Deputy FM: Kazakhstan has great chances for placing international nuclear fuel bank

Politics Materials 3 January 2011 13:43 (UTC +04:00)

Kazakhstan, Astana, Jan. 3 / Trend A. Maratov /

Kazakhstan is assessing its chances to become a country, where the IAEA international nuclear fuel bank can be placed, with optimism, Kazakh Deputy Foreign Minister Kairat Umarov said.

"Taking into account that the Kazakh initiative has political support from Western countries and some developing countries, we are very optimistic about the chances of Kazakhstan to become a country where the international nuclear fuel bank will be placed", Umarov said in an interview with Trend.

The Governing Council of the International Atomic Energy Agency (IAEA) adopted a resolution on the establishment of the international nuclear fuel bank by a majority of votes on Dec. 3.

The IAEA Secretariat will choose possible locations for the international nuclear fuel bank in the nearest future. Kazakhstan's official application about readiness to place it on its territory and ensuring the proper storage of nuclear fuel was sent to the IAEA in January 2010.

According to the experts of the U.S Fund "Nuclear Threat Initiative" and the IAEA, Kazakhstan is an ideal candidate to place the international nuclear fuel bank, Umarov said.

Kazakh President Nursultan Nazarbayev has well-deserved reputation worldwide as the leader of the country. He made an invaluable contribution to the non-proliferation of nuclear weapons, Umarov said.

Nazarbayev said that if the international nuclear fuel bank would be established, Kazakhstan could consider its placing on its territory.

"Kazakhstan realizes the consequences of uncontrolled use of sensitive technologies. So, we think that the establishment of the bank is a major contribution to the non-proliferation of nuclear weapons and nuclear technologies. It will contribute to strengthening of the international security", he said.

A multilateral mechanism for ensuring access of consumer countries to nuclear fuel on a non-discriminatory and stable basis in the long-term prospect is actively discussed for many years.

It is proposed to place the bank in a country not possessing nuclear weapons, not leading the work on its creation and fully open to IAEA inspectors to guarantee equal access to nuclear fuel.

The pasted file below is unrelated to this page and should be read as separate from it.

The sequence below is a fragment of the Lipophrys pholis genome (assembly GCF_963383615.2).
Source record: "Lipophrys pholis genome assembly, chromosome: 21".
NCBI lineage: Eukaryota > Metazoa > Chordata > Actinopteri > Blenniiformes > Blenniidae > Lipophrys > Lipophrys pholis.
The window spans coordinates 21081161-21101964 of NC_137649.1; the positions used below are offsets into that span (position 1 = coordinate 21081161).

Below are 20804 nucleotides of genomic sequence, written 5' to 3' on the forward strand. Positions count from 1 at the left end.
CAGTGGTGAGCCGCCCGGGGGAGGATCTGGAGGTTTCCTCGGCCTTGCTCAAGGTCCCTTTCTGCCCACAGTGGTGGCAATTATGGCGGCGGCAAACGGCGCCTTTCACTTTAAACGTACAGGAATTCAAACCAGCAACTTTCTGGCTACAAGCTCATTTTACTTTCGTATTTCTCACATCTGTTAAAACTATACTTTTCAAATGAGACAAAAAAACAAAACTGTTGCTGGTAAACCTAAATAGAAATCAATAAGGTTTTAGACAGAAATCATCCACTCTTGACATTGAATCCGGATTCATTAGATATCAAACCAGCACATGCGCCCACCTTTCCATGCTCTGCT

The issue of placing the bank in Kazakhstan was discussed during 2010.

A joint statement was signed within the bilateral cooperation between Kazakhstan and the U.S on the nuclear security summit in Washington in April.

President Obama supported a proposal to place the bank in Kazakhstan.

The existence of a well-regulated legal basis increases the chances of Kazakhstan. It provides control over the export of nuclear materials and dual-use materials, Umarov said.

Kazakhstan created the appropriate infrastructure to place the Bank, he said. It is possible to use the already existing infrastructure of the former Semipalatinsk nuclear test site or Ulba Metallurgical Plant in Ust-Kamenogorsk.

"All facilities meet the requirements of a long-term storage of nuclear materials that meet the conditions of physical protection. They are under the IAEA guarantees," he said.

He added that Kazakhstan has great credibility in terms of objectivity and impartiality in international affairs. Placing the bank in the country will further enhance the international image of the republic as an active supporter of the non-proliferation regime.

"Getting the right to place the bank can positively affect the development of nuclear energy, improving scientific-technological base in Kazakhstan. It will facilitate the introduction of advanced technologies and experience exchange with the developed countries," Umarov said.

"The used nuclear fuel will not return to the country where the bank is situated. The project provides for buying a small volume of low-enriched nuclear fuel at the expense of donor countries and its storage in the storages already existing on the territory of Kazakhstan at the appropriate nuclear facilities," he explained.

According to the IAEA, the low-enriched uranium is not an attractive material for terrorists. Possessing a small quantity of the low-enriched uranium will not change the susceptibility of the enterprise, engaged in other activity, to terrorism.

The bank aims to strengthen the non-proliferation of nuclear weapons, the role of the IAEA and the Treaty on the Non-proliferation of Nuclear Weapons (NPT). The bank will keep small guaranteed supply of low-enriched uranium to produce fuel assemblies for atomic power plants.

"The project is profitable from an economic point of view, as it allows to use existing production capacity and provide with jobs," Umarov said.

The project is not something unusual for Kazakhstan because the plant, producing nuclear fuel and situated in the territory, operates with such materials for more than a half of a century.